Instrumentation Technician (Sr. Measurement Coordinator)
Hometown: King’s Point
Company: Canada-Newfoundland & Labrador Offshore Petroleum Board (CNLOPB)
“Industrial Instrumentation is a trade that is exciting, dynamic and very rewarding. It is hard to highlight just one element. It is a well-recognized and very respected trade in the oil & gas industry with a lot of fiscal and personal benefits. It gives me a great sense of satisfaction working in this occupation and industry.”
Dennis completed the Industrial Instrumentation program at Cabot College in St. John’s prior to beginning his career. He says that his high school physics, math and metalworking courses were the most applicable to his post-secondary studies (Dennis’ high school used to travel to the Springdale Trade School for a half-day a week course to learn any type of trade when he was in grade 10). Dennis says his interest in working on mechanical equipment and automatic controls helped draw him towards his chosen career. He also recommends involvement in team sports as a way to develop the teamwork and leadership skills needed for this type of career.
Dennis works Monday to Friday 8 am-4:30 pm. He lives close to his place of work, driving just 15 km to commute. There is some travel involved in Dennis’ position. He has been to London (England), Glasgow (Scotland), Albany (New York) and Marseille (France).
An Instrumentation Technician is mainly involved in the calibration of various instruments and performs a lot of computer analysis on a daily basis. To work offshore, workers must complete the mandatory Basic Survival Training course (BST). Right now Dennis works in an office environment, but for years he worked in the Newfoundland & Labrador offshore where weather conditions can be harsh. Dennis says the oil and gas industry has workplace hazards, like any industrial occupation, but the oil and gas industry provides top quality training for its employees to prepare them for these hazards.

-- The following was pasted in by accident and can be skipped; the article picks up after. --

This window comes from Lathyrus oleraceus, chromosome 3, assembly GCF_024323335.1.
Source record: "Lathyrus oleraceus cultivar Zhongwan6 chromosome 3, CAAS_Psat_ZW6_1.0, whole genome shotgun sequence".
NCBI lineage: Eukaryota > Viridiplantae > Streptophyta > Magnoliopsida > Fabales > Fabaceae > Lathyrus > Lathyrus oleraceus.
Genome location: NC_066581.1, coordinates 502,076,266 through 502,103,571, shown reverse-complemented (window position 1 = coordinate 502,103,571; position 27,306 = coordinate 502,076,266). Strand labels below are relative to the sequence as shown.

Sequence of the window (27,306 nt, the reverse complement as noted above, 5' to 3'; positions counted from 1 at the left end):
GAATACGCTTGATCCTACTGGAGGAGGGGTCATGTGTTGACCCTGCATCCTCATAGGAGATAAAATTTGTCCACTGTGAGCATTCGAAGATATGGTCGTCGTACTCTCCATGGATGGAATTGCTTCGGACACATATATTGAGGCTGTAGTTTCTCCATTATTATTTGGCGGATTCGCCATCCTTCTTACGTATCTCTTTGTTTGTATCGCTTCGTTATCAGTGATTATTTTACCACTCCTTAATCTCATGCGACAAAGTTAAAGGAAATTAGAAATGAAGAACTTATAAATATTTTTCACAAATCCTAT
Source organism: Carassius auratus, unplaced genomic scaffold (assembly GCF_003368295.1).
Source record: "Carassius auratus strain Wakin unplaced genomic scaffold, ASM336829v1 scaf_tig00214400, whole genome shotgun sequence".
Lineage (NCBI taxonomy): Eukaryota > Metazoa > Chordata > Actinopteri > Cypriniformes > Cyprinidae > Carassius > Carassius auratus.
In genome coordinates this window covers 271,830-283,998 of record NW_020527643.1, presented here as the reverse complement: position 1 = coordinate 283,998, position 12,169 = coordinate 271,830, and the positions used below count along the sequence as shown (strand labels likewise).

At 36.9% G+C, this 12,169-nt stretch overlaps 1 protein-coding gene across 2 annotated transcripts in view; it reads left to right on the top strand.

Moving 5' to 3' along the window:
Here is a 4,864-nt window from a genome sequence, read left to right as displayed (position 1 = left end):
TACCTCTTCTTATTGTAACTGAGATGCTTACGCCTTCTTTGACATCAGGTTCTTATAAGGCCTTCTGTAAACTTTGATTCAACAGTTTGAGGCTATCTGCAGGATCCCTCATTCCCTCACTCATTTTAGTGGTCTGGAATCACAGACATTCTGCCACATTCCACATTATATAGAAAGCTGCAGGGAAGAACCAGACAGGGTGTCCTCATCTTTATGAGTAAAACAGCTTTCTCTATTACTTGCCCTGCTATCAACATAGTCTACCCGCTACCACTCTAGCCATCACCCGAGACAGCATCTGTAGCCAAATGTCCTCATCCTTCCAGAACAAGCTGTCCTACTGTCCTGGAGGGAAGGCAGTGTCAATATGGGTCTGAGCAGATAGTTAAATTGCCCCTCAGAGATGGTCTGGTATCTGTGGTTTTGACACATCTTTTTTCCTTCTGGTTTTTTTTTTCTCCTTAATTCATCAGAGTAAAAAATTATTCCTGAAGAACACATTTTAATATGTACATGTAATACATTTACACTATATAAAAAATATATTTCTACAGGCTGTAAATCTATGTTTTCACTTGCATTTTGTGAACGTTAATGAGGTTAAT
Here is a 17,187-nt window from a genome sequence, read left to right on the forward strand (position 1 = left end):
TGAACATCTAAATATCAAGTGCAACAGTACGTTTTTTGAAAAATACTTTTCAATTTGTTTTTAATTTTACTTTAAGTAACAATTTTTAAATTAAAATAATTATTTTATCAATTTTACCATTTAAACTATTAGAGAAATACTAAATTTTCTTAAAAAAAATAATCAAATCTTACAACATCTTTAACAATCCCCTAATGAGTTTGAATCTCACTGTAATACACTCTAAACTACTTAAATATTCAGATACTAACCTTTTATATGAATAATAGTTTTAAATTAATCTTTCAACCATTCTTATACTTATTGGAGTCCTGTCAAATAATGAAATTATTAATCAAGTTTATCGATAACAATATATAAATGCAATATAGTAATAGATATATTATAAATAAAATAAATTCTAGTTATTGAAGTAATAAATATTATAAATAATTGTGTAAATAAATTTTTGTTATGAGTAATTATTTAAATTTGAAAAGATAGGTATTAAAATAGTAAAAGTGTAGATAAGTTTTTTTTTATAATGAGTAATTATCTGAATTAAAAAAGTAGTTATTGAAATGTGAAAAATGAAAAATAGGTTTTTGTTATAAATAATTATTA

Dennis’ career began as a first year apprentice doing mostly fieldwork and construction in Alberta. After gaining more experience, he obtained his Journeypersons Certification and became more involved in computers and specialized software. He then began to concentrate on the Flow Measurement field which gave him the opportunity to work in his current position as the Senior Measurement Coordinator for the offshore regulator of Newfoundland & Labrador’s petroleum industry. Dennis loves his current job and plans to continue in this area, but he does have many options available to him as a Consultant in the future.
Compensation and Benefits
Salaries for Dennis’ occupation range from $75,000-100,000 per year while career compensation ranges from $80,000-135,000. His employer provides medical and insurance benefits, a good pension plan, and a vacation and holiday package with flexible work hours. Dennis’ employer has also provided him with a wide variety of safety and job specific courses and training. Dennis says in the private industry this type of position is also often entitled to additional bonuses for achieving certain goals, and uplift pay may be offered for working in the offshore area. Dennis feels the oil and gas industry pays higher salaries with more benefits than similar positions in other industries, and that the oil and gas industry usually pays much higher rates than non oil and gas industries with similar amounts of training.